7. Go with the flow. In a small group, if they’re really engaged, my objective is to turn the presentation into a group conversation. After giving them some new/interesting information at the start of the presentation (and handing out a bunch more) I’ll toss out a question and, if there’s a lot of discussion, I’ll just moderate and facilitate, keeping it going as long as there’s energy around it. Sometimes the audience has more to teach each other than I have to offer them. Those who don’t want to participate can read the stuff I’ve handed out. In a larger group, I leave time and room for a couple of interesting diversions (which, if I’ve done my homework, I can usually anticipate and plan for). I ask the audience if they’re interested in the tangents I’ve planned for, and if I get a lot of nods, I’ll go there — it’s a way of making a large audience feel involved in the flow. If I get no response, I’ll stay with the original agenda.
  8. Use multimedia. Relevant visualizations and short video clips that make your point make a nice break from the static. Dave Snowden showed the famous Daniel Simons “basketball” observation skills video last week, and people were talking about it for the rest of the conference. I showed the India traffic video to demonstrate complex adaptive systems.
  9. Speak enthusiastically and passionately. This can be hard if, like me, you don’t sleep well in hotels and on planes and you’re a bit weary when you step up to the podium. Or if you’re not used to speaking and are nervous. But it’s important. If you don’t sound interested or intrigued by your subject, you can’t expect your audience to be.
  10. Tell stories — about how the information you’re giving has been practically applied, or (if you prefer war stories to success stories) how it should have been applied. Stories from your own experience are best, but second-hand stories are OK too.
As Kathy says, you need to get the audience hooked from the beginning, so hit them with something really interesting right from the start. But keep another ‘wow’ for the very end, just before you conclude by reiterating how useful everything you’ve told them could be, if they act on it appropriately.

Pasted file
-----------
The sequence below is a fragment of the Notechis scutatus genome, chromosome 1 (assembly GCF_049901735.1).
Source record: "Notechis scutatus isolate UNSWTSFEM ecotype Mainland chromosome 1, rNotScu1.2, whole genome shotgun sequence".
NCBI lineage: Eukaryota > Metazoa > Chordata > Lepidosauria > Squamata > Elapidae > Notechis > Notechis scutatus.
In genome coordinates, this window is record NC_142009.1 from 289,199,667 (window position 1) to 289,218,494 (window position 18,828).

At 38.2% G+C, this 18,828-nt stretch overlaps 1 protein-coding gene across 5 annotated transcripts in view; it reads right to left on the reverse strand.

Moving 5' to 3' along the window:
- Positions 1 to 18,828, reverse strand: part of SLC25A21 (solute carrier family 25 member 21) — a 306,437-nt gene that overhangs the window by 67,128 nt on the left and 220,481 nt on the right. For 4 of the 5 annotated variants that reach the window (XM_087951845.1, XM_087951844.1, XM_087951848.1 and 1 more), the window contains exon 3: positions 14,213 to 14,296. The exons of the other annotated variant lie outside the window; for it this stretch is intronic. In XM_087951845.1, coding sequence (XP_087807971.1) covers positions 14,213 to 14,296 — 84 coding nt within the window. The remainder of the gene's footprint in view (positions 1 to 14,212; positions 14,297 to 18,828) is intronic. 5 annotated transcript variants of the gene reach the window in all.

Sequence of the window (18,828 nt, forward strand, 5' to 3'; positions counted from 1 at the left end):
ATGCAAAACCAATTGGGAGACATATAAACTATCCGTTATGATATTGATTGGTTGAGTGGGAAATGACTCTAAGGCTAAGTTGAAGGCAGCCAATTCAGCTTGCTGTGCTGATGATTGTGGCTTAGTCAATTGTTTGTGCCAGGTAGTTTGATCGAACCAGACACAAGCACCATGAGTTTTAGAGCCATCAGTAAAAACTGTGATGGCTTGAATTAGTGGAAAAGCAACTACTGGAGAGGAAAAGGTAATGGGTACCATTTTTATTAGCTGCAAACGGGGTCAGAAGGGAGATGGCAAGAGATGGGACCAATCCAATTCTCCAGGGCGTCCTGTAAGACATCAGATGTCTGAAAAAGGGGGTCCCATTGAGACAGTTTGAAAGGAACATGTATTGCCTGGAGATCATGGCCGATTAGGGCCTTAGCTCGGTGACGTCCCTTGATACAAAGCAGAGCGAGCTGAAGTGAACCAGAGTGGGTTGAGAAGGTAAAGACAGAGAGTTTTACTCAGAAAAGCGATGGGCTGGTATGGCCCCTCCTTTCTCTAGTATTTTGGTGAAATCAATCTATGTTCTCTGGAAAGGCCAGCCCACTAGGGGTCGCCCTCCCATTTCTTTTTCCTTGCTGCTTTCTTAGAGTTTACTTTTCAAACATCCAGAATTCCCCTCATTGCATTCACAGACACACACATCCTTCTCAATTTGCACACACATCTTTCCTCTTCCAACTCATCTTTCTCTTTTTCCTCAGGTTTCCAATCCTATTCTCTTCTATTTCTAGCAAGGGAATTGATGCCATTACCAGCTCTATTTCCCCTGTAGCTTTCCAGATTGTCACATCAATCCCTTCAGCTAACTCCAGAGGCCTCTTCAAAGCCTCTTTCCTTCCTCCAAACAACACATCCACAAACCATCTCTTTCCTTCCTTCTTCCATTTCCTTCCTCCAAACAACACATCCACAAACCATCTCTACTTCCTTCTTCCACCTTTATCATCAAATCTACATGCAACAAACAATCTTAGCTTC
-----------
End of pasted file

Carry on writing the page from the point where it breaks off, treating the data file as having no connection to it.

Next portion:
It’s worked for me, anyway — I’m a clumsy speaker and storyteller, but I get pretty high marks, and repeat invitations, for most of my presentations. I’ve even had a couple of standing O’s. And it only took me 50 years.

Good show, everyone.

Photo of Jon Stewart is by the late Richard Avedon, part of an unfinished collection on campaign 2004.

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1 Response to Effective Presentations — More Than One Way to Impress an Audience

  1. David G. Jones says:

    My most recent address – to a Montreal audience of 75 or so people – had as its initiial objective establishing a pictorial understanding of the “knowledge work place” – comparing roughly the 1900 period to the 2000 period. My intent was to illustrate with pictures what the office environment USED to be like and how it differs from today. With that, I then wanted to raise the question: what with modern technologies, globalization, fast-paced change and higher standards of living and office accommodation – were things really better today or worse? In my view pictures, aided by my speaking to the pictures and engaging the audience in that process was far more effective than 25 – 50 bulleted slides that listed techie tools and other superficial elements. Now did they get it? Not sure. But I did have several tell me that NOW they understand what KM is trying to get at. The answer to the question BTW? It’s a bit of both. We today have email, but a hundred years ago they didn’t have cube farms. I’d say the jury was still out on effectiveness measures.